A starter and backup. A timeshare. Alternating series—or snaps.
That quarterback battle between DeShone Kizer and Malik Zaire? As of today, the possibilities are limitless.
“I have not taken anything off the table. Really. Honestly,” head coach Brian Kelly said, when asked why he wouldn’t play two quarterbacks. “If we go down the roster and look at the playmakers on offense, two of them are on the quarterback side.
“I’ve got to look at all of those and factor every one of them in. For me not to look at every single scenario possible as it relates to the quarterback position, I would not be smart as a football coach. We’ll look at every option and everything that’s available to us to put the best offense on the field. Everything is on the table.”
After spending the spring talking about finding a starter and disappointing one very good football player, this is a far more intriguing comment than maybe any of us will allow.
And why is that?
Maybe it’s the burn we still feel after spending an offseason wondering what the duo of Malik Zaire and Everett Golson could do after their dynamic-duo performance in the bowl win over LSU. Or maybe it’s because we just watched Urban Meyer—still a deity in the eyes of most Irish fans—turn his (regular season) offense into a huge disappointment as he mismanaged a depth chart that was three-deep entering last season and had Ezekiel Elliott in the backfield.
But if Kelly has truly backed away from the starter-backup concept and really is willing to play both quarterbacks, what this Notre Dame offense could look like is really an incredible proposition.
Is it Kizer between the 20s and Zaire in the red zone? Is it both guys on the field at once? Is it it a ham-and-egg combo like the near-perfect gameplan we saw against LSU? Or maybe the turbo-speed attack that Irish fans have been clamoring for since the day Kelly got to South Bend?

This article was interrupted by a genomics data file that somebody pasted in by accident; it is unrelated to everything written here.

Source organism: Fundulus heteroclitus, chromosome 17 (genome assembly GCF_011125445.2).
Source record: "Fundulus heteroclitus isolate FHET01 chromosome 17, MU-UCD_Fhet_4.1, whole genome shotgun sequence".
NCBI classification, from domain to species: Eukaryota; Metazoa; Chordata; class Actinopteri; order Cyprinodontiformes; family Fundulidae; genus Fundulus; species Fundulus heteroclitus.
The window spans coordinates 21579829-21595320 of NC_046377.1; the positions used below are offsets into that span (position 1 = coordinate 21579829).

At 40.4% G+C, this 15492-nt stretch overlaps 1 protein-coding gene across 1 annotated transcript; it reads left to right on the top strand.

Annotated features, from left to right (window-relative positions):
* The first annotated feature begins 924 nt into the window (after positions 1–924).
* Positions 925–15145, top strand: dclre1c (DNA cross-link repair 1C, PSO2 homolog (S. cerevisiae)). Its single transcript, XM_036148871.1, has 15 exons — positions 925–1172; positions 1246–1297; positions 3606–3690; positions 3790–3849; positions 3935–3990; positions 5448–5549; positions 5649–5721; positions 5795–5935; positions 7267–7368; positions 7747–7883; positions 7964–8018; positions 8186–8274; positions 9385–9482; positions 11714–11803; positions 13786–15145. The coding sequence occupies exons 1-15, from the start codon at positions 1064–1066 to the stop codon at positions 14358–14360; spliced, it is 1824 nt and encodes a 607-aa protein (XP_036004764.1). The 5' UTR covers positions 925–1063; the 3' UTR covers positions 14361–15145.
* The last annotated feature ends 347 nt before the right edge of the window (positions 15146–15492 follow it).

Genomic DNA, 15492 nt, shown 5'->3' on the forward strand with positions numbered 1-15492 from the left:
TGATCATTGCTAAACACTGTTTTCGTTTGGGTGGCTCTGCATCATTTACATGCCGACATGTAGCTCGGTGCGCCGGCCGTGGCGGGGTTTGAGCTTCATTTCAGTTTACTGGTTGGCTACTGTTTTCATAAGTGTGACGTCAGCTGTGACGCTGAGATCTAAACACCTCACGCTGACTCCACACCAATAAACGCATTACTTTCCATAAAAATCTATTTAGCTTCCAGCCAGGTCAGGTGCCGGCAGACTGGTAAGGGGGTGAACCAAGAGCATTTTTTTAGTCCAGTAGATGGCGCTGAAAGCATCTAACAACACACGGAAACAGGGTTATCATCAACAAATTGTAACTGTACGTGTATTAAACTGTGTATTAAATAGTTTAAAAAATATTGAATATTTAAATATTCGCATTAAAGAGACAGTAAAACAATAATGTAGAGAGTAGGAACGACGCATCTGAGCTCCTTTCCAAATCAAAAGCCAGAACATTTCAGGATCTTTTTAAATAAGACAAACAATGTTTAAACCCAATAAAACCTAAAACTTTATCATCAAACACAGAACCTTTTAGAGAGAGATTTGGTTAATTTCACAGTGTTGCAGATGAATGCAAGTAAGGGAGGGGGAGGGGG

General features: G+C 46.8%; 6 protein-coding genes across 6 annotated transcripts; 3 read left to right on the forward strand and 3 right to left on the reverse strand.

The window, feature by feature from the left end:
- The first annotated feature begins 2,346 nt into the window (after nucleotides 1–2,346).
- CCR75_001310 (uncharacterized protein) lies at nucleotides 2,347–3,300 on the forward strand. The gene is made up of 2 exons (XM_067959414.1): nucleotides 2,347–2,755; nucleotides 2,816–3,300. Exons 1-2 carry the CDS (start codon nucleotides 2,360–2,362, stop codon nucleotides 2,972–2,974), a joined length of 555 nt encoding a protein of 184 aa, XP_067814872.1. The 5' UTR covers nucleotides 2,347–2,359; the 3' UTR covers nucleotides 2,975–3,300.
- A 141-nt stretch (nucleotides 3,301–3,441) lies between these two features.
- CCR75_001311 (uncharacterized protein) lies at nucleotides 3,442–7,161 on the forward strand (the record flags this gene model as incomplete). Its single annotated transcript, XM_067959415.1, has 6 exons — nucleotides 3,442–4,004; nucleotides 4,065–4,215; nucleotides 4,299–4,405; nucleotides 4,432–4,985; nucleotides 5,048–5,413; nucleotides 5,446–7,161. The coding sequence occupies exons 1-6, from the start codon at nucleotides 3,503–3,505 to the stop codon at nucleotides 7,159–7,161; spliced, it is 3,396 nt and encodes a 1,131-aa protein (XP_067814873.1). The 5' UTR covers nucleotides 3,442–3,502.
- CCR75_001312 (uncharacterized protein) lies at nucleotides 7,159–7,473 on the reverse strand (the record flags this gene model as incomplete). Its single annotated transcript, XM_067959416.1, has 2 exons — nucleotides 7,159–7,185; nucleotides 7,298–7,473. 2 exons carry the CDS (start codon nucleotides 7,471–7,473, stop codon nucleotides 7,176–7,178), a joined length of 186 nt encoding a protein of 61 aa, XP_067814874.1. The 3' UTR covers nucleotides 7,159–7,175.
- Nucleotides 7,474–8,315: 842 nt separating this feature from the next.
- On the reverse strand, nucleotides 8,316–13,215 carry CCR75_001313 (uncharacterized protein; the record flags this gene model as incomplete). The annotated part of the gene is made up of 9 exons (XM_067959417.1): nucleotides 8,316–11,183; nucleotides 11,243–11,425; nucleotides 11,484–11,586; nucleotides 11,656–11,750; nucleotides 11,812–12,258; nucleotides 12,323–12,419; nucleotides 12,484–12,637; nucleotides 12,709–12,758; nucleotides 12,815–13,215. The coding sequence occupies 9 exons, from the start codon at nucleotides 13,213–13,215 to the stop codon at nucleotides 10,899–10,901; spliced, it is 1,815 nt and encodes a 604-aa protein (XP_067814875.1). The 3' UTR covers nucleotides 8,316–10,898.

Both quarterbacks can run. Before Kizer became the team’s goal line and short yardage option, Zaire was ready to be a chain-mover as well and breakaway run threat as well. And gone are the days of worrying what happens when No. 1 goes down. As we saw last year—nothing changes.
Kelly’s certainly not afraid to make an unorthodox decision. Last offseason when he decided to bring Mike Sanford to town, much was made about the offensive coordinator title given to the young assistant, with Mike Denbrock “promoted” to associate head coach.
But that leadership trio went as smoothly as you could ask, taking the Irish offense to new heights, even while breaking in a quarterback who wasn’t accurate enough to hit water from a boat the spring before.
Given an entire offseason to figure out how best to utilize Zaire and Kizer, maybe there’s enough confidence atop the Notre Dame program to go out on that ledge again. Because while it’d certainly be a risk, game planning for both Kizer and Zaire would be a nightmare for opponents.
After day one, it all seems possible. And with Kelly growing more and more comfortable about the competition as it’s finally arrived, there doesn’t seem to be any sense of urgency.
“We don’t have to make a decision until they tell us only one quarterback can play,” Kelly said after the team’s opening practice at Culver Academies. “And that’s right up to Texas.”